Heat stress in dairy cows can occur when temperatures go over 24°C and relative humidity is above 80%.
These conditions are likely to be present in the early days of this week and follow on from very warm weather on Saturday and Sunday.
Moderate heat stress is likely when temperatures go above 24°C, with more severe heat stress when temperatures go above 26°C.
Essentially, heat stress is when the cow needs to work harder to cool down.
The hotter the temperature, the harder she needs to work and the more energy she will have to partition to cooling rather than production.
The most important thing over the next few days is to make sure cows have enough fresh and clean water.
High water intake
Water intake will be exceptionally high during this period and you will see cows gathering around the water troughs.
Shade is also important, particularly at the warmest parts of the day.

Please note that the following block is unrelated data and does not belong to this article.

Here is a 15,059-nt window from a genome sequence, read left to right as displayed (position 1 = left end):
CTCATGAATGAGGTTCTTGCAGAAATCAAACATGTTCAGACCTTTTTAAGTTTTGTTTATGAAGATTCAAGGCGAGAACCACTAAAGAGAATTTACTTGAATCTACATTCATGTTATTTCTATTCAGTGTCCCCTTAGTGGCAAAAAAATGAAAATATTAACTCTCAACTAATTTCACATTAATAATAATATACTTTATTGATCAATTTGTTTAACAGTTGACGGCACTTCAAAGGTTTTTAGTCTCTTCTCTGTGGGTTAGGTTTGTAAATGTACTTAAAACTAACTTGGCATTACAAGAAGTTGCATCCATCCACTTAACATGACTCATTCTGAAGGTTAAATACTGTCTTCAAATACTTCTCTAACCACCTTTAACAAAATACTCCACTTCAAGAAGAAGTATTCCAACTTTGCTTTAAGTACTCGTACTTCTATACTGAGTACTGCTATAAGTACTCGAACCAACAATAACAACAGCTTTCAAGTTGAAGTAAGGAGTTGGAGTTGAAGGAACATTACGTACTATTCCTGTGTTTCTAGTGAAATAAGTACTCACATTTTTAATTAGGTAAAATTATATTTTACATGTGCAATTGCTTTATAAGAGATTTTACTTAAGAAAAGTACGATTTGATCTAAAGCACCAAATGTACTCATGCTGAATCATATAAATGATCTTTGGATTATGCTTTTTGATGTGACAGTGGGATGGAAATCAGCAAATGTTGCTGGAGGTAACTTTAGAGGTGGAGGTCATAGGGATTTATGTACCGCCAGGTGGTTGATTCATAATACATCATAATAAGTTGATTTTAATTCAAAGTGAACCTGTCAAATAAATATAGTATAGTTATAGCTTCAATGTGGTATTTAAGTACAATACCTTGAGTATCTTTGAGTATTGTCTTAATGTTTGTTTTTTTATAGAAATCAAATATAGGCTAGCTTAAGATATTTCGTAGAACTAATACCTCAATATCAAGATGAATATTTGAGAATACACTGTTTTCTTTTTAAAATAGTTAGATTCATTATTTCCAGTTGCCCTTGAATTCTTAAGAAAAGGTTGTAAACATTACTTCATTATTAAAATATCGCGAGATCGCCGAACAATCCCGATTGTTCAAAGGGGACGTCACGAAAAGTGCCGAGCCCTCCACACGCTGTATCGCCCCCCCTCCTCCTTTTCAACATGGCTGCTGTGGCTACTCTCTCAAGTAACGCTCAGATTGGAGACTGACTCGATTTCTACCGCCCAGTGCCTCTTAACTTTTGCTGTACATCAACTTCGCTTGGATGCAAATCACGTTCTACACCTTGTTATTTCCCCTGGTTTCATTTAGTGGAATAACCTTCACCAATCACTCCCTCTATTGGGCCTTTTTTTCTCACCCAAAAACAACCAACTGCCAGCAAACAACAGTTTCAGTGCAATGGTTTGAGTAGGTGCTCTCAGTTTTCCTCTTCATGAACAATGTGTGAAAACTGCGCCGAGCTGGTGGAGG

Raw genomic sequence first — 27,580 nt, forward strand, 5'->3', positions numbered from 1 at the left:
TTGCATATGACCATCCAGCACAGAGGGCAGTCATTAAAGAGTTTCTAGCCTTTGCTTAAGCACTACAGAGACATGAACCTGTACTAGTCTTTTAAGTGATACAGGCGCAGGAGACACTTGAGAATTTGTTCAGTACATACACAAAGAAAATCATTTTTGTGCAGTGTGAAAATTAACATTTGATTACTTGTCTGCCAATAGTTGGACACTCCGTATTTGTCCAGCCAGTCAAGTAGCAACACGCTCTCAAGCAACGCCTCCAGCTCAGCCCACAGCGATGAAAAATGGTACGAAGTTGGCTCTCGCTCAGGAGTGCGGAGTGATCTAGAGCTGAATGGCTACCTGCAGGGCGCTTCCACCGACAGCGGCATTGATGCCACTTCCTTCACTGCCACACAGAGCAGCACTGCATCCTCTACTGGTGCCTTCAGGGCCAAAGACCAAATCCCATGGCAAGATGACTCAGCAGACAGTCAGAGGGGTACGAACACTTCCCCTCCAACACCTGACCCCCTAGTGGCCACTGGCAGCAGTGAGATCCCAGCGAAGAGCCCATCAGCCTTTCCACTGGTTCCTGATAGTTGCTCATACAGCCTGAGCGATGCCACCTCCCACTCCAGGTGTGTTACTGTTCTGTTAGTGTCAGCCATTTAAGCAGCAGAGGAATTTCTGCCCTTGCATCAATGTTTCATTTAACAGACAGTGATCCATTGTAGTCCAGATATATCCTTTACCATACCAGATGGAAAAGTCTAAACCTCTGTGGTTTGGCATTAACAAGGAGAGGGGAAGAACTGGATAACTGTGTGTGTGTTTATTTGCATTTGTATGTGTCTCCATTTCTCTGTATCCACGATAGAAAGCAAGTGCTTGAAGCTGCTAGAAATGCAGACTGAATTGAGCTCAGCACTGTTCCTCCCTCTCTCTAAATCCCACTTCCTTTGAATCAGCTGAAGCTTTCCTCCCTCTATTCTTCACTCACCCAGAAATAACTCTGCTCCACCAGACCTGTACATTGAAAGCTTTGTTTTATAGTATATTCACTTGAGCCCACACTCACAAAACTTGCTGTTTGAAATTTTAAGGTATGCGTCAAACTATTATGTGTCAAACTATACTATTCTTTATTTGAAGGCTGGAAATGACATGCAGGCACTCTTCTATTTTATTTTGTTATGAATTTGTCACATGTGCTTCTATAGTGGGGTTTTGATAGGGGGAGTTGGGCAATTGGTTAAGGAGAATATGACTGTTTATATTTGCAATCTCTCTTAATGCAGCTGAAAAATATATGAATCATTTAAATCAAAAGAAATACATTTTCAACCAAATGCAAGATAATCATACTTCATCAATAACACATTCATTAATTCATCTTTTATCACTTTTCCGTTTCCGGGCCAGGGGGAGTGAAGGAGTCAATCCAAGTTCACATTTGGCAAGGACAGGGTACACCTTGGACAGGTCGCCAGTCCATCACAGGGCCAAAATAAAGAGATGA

However, where animals are grouped together tightly, then the ambient temperature can increase.
It could be wise to delay evening milking by a few hours which may be beneficial for the cow and the milker
This is important to keep in mind where cows are waiting to be milked in the collecting yard.
It could be wise to delay evening milking by a few hours, which may be beneficial for the cow and the milker.
Ambient temperature is an important consideration for farmers who keep cows indoors.
While outside temperatures may be in the mid-20s, the temperature in the shed could be closer to 30°C and a high relative humidity due to poor ventilation.
Increasing ventilation in the shed should be considered before mechanical ventilation will be required.
The signs of heat stress include panting and a drop in milk yield and reduced rumination, which could lead to acidosis, particularly where a lot of concentrates are being fed.
Feeding high-quality, highly digestible grass will help to reduce heat stress, as the feed will be digested quicker and with less energy and heat generated.
If bulls are still with cows, it would be sensible to use AI alongside bulls, as bull fertility and semen quality can drop in warm weather.